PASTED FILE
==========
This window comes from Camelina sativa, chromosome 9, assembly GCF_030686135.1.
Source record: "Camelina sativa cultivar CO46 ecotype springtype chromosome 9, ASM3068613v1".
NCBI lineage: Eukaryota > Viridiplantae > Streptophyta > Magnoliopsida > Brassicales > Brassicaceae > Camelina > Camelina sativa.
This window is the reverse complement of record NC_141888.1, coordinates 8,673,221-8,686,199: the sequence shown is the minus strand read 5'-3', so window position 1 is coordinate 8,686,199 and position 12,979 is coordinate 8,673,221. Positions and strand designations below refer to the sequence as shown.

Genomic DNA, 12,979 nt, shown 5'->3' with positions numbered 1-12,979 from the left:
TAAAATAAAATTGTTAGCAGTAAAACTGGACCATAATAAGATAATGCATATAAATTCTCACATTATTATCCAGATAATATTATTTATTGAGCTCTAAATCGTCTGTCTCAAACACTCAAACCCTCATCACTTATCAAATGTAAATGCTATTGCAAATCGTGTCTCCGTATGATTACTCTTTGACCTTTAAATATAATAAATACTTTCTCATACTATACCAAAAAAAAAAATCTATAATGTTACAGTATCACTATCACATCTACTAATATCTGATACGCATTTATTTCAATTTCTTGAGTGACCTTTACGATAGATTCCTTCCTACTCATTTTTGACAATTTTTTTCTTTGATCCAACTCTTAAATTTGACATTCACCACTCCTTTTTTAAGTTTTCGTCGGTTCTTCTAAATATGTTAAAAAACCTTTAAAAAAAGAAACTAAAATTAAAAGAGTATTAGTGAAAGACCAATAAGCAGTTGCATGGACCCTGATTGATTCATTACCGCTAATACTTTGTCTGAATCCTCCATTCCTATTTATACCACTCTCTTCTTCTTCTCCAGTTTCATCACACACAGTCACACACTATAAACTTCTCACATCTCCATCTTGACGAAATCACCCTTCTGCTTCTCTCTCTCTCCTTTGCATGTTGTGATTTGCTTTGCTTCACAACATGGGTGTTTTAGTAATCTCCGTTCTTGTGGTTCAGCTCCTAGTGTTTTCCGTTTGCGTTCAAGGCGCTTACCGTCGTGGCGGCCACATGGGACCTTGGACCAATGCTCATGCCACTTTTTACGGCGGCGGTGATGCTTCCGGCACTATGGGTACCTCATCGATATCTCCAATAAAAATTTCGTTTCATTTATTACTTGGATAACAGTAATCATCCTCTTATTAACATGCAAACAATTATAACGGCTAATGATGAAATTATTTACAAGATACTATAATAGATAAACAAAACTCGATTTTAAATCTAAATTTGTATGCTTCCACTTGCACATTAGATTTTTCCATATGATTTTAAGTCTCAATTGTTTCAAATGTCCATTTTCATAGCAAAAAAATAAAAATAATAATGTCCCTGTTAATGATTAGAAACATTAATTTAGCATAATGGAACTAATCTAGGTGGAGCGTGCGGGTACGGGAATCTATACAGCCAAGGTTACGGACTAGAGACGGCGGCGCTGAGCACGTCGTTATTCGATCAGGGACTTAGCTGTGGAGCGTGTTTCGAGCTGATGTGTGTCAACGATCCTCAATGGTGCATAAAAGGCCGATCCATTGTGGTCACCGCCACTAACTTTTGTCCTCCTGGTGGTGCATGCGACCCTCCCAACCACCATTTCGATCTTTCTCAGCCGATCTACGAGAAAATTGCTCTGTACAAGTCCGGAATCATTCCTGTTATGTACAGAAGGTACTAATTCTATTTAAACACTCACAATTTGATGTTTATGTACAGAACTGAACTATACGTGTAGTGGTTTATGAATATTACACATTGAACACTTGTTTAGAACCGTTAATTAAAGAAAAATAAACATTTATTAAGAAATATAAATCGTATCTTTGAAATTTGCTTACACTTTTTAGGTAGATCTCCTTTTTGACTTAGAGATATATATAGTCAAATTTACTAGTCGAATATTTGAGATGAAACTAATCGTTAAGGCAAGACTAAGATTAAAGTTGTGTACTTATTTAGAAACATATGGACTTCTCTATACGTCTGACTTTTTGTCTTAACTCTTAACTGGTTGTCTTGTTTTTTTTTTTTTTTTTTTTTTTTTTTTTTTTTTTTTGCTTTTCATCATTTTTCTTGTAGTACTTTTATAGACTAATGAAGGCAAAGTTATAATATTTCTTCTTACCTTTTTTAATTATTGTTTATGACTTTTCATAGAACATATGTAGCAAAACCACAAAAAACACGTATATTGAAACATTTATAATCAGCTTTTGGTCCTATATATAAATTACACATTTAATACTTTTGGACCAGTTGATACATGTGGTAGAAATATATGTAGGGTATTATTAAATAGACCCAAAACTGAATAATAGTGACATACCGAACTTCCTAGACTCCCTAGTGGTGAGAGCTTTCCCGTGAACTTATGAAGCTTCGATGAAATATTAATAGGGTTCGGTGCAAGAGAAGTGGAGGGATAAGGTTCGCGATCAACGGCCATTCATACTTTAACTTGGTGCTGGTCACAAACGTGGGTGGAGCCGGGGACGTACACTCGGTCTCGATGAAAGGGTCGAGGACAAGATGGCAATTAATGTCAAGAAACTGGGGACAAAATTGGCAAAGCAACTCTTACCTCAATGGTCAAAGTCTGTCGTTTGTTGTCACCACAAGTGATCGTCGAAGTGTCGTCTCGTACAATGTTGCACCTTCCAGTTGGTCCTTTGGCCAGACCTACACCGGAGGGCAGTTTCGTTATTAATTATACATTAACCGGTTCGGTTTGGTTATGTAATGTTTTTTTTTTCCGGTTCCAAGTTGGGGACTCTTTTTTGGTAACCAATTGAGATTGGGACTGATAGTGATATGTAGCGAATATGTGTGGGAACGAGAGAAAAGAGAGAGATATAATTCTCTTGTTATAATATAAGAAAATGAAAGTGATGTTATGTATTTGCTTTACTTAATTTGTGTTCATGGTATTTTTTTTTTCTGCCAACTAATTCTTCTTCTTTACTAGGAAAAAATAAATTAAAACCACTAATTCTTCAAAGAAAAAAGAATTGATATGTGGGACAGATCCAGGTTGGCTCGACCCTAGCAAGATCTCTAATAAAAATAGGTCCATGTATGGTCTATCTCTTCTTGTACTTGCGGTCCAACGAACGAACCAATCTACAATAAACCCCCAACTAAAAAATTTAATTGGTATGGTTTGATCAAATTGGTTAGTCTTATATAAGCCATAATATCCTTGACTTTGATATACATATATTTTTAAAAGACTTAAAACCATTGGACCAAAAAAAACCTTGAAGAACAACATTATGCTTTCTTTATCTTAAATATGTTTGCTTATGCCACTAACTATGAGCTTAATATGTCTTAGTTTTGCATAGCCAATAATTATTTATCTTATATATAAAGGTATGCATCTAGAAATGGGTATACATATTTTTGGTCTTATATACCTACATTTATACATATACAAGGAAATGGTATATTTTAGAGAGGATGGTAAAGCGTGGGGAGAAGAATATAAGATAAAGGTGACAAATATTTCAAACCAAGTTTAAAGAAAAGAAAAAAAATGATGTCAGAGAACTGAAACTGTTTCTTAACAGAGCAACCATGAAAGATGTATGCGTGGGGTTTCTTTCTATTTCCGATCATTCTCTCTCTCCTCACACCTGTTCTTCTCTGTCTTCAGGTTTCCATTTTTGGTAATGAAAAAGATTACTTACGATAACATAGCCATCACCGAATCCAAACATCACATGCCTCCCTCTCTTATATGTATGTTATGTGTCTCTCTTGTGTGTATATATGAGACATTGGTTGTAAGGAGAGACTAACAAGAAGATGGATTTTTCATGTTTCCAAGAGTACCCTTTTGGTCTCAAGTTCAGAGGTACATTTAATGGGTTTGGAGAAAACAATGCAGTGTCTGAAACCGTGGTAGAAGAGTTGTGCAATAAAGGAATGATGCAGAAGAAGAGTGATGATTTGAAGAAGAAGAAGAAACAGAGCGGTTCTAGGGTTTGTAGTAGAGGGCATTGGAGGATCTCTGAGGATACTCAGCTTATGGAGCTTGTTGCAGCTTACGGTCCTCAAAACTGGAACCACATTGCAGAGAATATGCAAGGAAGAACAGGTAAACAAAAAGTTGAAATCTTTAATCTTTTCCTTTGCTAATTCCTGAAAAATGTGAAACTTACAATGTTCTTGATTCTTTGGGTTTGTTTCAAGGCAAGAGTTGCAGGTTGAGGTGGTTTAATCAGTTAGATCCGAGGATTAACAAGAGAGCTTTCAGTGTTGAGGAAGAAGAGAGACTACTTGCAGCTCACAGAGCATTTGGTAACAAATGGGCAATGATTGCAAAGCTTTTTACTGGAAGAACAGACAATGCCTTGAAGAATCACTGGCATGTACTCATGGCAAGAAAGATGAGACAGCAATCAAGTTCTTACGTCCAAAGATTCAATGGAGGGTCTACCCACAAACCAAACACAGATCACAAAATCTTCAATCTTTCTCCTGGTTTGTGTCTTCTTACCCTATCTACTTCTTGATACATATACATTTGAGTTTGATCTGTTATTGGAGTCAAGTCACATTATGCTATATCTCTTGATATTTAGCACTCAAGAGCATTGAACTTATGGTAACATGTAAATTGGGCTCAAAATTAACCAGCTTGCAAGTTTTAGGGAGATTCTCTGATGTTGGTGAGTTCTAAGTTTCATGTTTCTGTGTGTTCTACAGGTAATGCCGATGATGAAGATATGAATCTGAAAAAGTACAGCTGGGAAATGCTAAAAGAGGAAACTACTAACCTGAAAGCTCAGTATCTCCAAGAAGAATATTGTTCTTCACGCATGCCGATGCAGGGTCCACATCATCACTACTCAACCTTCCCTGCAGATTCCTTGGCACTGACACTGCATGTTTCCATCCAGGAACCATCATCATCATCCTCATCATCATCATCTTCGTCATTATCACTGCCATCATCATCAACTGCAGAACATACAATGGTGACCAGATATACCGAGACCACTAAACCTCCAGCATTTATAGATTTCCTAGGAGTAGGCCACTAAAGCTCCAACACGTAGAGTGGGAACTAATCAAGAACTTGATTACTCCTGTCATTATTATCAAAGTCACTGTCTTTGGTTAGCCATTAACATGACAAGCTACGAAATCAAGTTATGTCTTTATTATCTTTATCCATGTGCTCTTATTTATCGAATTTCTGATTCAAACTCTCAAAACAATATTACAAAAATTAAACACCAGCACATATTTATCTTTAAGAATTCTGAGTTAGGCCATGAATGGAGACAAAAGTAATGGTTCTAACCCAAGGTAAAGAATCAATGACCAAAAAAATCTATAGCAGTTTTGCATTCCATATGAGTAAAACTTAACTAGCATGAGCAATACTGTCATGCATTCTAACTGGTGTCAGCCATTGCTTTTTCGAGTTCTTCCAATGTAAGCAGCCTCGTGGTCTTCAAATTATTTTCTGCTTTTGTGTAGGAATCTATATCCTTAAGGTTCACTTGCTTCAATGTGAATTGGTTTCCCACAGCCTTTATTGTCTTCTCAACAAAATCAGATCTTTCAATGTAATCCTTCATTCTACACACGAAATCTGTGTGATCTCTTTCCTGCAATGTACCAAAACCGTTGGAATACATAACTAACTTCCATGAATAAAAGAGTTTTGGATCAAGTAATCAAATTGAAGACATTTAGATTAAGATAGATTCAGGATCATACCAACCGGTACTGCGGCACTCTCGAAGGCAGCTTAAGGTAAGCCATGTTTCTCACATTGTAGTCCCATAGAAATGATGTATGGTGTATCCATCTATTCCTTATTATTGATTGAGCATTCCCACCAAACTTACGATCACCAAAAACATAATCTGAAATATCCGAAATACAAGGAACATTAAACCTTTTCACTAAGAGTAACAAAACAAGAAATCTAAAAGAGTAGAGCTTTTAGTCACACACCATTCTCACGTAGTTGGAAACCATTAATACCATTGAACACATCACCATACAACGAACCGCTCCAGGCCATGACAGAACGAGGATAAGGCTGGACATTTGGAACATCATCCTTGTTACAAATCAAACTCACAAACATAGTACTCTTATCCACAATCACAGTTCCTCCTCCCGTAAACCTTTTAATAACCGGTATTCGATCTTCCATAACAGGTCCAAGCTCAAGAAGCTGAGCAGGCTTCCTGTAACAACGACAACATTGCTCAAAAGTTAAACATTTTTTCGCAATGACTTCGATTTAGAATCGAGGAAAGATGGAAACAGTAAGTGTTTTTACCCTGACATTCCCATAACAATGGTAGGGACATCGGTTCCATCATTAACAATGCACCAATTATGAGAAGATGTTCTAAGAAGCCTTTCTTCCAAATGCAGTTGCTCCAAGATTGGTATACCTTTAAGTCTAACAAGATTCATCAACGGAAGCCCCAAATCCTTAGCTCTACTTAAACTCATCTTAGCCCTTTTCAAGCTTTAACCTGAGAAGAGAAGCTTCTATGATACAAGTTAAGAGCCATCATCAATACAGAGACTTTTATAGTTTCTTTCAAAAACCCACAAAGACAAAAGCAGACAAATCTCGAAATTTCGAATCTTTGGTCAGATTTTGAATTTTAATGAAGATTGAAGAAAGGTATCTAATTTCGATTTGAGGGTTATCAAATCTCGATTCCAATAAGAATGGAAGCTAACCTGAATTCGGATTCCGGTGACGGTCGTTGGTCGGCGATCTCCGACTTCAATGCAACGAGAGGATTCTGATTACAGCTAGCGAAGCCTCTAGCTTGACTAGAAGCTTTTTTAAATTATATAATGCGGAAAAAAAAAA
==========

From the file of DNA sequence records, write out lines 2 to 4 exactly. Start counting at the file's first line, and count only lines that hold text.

Source record: "Camelina sativa cultivar CO46 ecotype springtype chromosome 9, ASM3068613v1".
NCBI lineage: Eukaryota > Viridiplantae > Streptophyta > Magnoliopsida > Brassicales > Brassicaceae > Camelina > Camelina sativa.
This window is the reverse complement of record NC_141888.1, coordinates 8,673,221-8,686,199: the sequence shown is the minus strand read 5'-3', so window position 1 is coordinate 8,686,199 and position 12,979 is coordinate 8,673,221. Positions and strand designations below refer to the sequence as shown.